LEXINGTON, Ky. (June 15, 2009) A team of researchers led by Dr. Jayakrishna Ambati at the University of Kentucky has discovered a biological marker for neovascular age-related macular degeneration (AMD), the leading cause of blindness in older adults.
The marker, a receptor known as CCR3, shows strong potential as a means for both the early detection of the disease and for preventive treatment. The findings were reported in an article published online Sunday by the prestigious journal Nature.
"This is a major paradigm shift in macular degeneration research," said Ambati, a professor of physiology, professor and vice-chair of ophthalmology and visual sciences, and the Dr. E. Vernon and Eloise C. Smith Endowed Chair in Macular Degeneration at the UK College of Medicine. "With CCR3, we have for the first time found a unique molecular signature for the disease. This brings us closer than we have ever been to developing a clinical diagnostic tool to discover and treat the disease early, before vision is lost."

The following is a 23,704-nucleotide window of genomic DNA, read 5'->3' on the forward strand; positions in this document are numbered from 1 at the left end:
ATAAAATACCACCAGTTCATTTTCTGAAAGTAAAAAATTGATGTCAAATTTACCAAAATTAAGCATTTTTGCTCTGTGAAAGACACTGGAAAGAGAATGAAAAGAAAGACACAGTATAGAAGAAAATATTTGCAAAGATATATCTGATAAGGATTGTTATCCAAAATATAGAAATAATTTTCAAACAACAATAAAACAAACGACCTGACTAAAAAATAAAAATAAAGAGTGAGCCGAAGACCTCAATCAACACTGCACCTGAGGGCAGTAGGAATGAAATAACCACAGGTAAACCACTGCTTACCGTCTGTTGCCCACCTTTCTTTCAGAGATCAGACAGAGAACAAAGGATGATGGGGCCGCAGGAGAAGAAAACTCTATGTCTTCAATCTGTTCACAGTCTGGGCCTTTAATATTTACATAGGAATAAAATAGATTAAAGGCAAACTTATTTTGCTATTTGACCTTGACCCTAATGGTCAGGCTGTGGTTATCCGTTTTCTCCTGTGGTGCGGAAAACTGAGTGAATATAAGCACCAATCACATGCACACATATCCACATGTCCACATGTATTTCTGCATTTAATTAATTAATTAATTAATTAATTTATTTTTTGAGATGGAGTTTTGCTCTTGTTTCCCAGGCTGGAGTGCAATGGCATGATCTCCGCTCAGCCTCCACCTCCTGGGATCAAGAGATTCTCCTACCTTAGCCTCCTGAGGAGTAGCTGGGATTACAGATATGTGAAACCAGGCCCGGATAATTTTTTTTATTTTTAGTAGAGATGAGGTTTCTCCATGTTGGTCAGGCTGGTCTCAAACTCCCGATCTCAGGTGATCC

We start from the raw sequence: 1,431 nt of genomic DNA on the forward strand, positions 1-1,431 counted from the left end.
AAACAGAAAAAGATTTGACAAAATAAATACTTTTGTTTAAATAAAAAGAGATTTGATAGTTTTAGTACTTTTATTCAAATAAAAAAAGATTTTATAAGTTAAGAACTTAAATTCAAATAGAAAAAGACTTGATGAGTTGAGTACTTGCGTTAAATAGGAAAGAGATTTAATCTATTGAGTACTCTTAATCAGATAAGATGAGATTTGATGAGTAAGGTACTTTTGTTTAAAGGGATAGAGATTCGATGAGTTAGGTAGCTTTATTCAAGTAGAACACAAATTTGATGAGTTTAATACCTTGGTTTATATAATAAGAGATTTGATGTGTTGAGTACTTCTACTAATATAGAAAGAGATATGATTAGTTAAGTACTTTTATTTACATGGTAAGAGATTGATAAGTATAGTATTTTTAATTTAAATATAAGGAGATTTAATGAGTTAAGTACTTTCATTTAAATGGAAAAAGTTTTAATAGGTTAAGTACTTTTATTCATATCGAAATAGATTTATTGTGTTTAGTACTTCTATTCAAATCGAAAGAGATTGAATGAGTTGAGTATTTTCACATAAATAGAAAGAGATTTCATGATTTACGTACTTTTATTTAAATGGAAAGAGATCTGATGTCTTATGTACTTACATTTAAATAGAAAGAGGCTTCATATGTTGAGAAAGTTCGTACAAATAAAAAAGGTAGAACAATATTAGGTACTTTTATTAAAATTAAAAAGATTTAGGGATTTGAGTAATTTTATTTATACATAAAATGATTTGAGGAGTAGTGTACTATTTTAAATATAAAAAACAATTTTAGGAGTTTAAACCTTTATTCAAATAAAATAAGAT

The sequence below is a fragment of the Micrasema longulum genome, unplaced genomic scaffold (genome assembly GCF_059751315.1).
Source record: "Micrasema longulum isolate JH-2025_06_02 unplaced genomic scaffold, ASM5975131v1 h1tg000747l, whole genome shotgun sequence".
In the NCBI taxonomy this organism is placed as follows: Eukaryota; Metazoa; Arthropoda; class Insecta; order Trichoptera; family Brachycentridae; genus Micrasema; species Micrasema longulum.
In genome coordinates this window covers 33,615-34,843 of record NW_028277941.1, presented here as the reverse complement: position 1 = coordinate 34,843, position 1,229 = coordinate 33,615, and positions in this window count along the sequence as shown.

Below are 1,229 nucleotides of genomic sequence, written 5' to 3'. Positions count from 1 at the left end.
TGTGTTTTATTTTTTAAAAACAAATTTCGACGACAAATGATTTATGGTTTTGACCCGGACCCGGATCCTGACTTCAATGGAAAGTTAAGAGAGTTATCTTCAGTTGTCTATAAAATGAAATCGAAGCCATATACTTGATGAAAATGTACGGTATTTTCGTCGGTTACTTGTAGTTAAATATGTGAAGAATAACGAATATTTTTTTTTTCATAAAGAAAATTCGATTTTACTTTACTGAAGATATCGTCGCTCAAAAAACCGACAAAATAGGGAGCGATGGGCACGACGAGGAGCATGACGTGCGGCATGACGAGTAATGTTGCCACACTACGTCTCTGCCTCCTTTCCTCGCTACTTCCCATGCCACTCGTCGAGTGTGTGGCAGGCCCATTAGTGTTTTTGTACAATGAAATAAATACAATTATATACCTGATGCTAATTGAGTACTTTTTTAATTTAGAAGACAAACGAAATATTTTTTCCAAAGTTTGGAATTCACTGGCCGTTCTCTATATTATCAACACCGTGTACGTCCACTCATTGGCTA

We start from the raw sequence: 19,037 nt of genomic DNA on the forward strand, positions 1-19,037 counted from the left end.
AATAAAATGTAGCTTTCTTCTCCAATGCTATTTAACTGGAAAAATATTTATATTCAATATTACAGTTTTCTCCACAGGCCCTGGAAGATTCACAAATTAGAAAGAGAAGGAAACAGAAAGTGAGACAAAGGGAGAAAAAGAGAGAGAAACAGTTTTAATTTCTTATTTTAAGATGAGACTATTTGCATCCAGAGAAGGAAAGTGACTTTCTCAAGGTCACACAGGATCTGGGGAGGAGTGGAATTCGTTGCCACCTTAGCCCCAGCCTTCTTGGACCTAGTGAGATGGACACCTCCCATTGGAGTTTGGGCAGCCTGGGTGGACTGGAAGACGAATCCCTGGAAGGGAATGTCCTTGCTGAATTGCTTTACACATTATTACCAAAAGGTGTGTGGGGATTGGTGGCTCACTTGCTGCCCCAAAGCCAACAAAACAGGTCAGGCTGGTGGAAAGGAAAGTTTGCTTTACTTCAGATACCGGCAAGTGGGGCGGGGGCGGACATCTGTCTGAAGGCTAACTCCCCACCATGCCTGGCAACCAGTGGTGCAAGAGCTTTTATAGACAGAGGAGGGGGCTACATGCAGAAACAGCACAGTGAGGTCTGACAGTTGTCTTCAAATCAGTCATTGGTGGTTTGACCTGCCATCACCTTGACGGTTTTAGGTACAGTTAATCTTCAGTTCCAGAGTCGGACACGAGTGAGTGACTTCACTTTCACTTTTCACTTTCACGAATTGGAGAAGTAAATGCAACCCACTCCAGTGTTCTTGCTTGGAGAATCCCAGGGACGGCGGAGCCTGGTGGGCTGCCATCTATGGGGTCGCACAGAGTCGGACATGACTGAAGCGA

Neovascular (or "wet-type") macular degeneration is caused by choroidal neovascularization (CNV) the invasive growth of new blood vessels in the thin vascular layer that provides nourishment and oxygen to the eye. Central vision loss occurs when these abnormal blood vessels invade the retina, the light-sensitive tissue that lines the inner surface of the eyeball.
"Once the vessels invade the retina, the horse has already left the barn," Ambati said. "At that point, drugs can slow the process, but irreparable damage has often already been done. This is why finding a means for early detection and intervention is so important."
Drs. Atsunobu Takeda, Judit Z. Baffi, Mark E. Kleinman, Won Gil Cho and other researchers in the Ambati laboratory discovered that CCR3 a molecule also implicated in inflammatory processes is expressed on the surface of CNV vessels in humans but is absent from normal vascular tissue.
|Contact: Keith Hautala|
University of Kentucky